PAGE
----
Space and Shape encompasses a wide range of phenomena that are encountered everywhere in our visual and physical world: patterns, properties of objects, positions and orientations, representations of objects, decoding and encoding of visual information, navigation and dynamic interaction with real shapes as well as with representations. Geometry serves as an essential foundation for space and shape, but the category extends beyond traditional geometry in content, meaning and method, drawing on elements of other mathematical areas such as spatial visualisation, measurement and algebra. For instance, shapes can change, and a point can move along a locus, thus requiring function concepts. Measurement formulas are central in this area. The manipulation and interpretation of shapes in settings that call for tools ranging from dynamic geometry software to Global Positioning System (GPS) software are included in this content category.
The natural and designed worlds display a multitude of temporary and permanent relationships among objects and circumstances, where changes occur within systems of interrelated objects or in circumstances where the elements influence one another. In many cases these changes occur over time, and in other cases changes in one object or quantity are related to changes in another. Some of these situations involve discrete change; others change continuously. Some relationships are of a permanent, or invariant, nature. Being more literate about change and relationships involves understanding fundamental types of change and recognising when they occur in order to use suitable mathematical models to describe and predict change. Mathematically this means modelling the change and the relationships with appropriate functions and equations, as well as creating, interpreting, and translating among symbolic and graphical representations of relationships.
The notion of quantity may be the most pervasive and essential mathematical aspect of engaging with, and functioning in, our world. It incorporates the quantification of attributes of objects, relationships, situations and entities in the world, understanding various representations of those quantifications, and judging interpretations and arguments based on quantity. To engage with the quantification of the world involves understanding measurements, counts, magnitudes, units, indicators, relative size, and numerical trends and patterns. Aspects of quantitative reasoning – such as number sense, multiple representations of numbers, elegance in computation, mental calculation, estimation and assessment of reasonableness of results – are the essence of mathematical literacy relative to quantity.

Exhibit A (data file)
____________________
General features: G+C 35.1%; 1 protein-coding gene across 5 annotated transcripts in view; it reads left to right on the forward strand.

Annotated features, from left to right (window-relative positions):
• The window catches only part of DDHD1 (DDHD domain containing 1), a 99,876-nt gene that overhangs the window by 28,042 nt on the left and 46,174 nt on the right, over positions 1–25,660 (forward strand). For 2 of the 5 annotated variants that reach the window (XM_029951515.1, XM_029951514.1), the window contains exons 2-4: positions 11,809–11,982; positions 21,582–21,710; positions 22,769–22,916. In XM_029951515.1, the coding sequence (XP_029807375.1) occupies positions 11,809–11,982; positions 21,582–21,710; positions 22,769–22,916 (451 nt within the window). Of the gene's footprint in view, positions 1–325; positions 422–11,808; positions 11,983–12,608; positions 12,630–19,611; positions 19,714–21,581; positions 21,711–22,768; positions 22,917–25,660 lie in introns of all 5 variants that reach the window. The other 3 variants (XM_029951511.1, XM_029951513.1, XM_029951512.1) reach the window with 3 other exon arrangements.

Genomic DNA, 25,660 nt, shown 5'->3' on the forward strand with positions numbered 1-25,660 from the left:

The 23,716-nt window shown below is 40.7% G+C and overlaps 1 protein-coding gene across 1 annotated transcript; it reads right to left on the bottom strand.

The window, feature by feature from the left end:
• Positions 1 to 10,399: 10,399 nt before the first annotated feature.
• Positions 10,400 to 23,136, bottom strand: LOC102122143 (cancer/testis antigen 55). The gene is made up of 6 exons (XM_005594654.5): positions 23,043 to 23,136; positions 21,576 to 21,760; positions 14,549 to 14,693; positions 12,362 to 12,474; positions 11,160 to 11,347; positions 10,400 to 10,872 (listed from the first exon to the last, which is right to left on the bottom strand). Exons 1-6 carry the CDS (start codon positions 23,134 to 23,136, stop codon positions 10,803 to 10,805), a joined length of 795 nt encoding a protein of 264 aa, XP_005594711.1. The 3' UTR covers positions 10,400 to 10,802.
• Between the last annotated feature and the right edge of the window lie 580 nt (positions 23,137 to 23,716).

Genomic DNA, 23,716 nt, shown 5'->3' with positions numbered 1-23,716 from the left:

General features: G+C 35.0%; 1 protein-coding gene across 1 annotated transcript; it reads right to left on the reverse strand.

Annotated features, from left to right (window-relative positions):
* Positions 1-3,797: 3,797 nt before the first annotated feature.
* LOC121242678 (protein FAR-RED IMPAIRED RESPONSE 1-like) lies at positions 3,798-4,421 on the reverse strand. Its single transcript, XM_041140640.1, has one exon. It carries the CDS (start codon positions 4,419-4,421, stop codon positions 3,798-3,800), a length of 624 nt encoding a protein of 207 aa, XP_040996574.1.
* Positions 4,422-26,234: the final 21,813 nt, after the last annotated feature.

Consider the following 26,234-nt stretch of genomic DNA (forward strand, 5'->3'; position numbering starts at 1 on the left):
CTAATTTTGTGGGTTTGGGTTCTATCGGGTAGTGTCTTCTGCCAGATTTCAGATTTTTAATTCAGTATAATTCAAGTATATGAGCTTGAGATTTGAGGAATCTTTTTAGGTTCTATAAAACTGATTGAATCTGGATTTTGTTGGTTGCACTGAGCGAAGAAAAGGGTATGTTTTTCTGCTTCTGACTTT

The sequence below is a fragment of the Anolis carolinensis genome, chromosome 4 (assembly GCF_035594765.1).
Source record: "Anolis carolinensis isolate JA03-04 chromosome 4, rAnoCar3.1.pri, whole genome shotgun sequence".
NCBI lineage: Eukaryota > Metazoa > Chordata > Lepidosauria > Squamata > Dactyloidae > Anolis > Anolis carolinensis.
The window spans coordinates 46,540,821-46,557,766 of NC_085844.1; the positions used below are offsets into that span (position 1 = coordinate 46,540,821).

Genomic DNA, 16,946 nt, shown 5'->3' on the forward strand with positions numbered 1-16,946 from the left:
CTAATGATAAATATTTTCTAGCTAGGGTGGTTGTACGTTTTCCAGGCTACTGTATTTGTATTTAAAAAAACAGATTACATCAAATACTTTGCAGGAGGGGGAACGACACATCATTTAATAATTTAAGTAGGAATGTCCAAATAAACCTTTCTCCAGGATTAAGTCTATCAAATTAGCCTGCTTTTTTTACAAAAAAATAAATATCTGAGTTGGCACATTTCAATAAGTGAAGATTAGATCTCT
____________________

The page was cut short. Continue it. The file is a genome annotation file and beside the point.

In science, technology and everyday life, uncertainty is a given. Uncertainty is therefore a phenomenon at the heart of the mathematical analysis of many problem situations, and the theory of probability and statistics as well as techniques of data representation and description have been established to deal with it. The uncertainty and data content category includes recognising the place of variation in processes, having a sense of the quantification of that variation, acknowledging uncertainty and error in measurement, and knowing about chance. It also includes forming, interpreting and evaluating conclusions drawn in situations where uncertainty is central. The presentation and interpretation of data are key concepts in this category.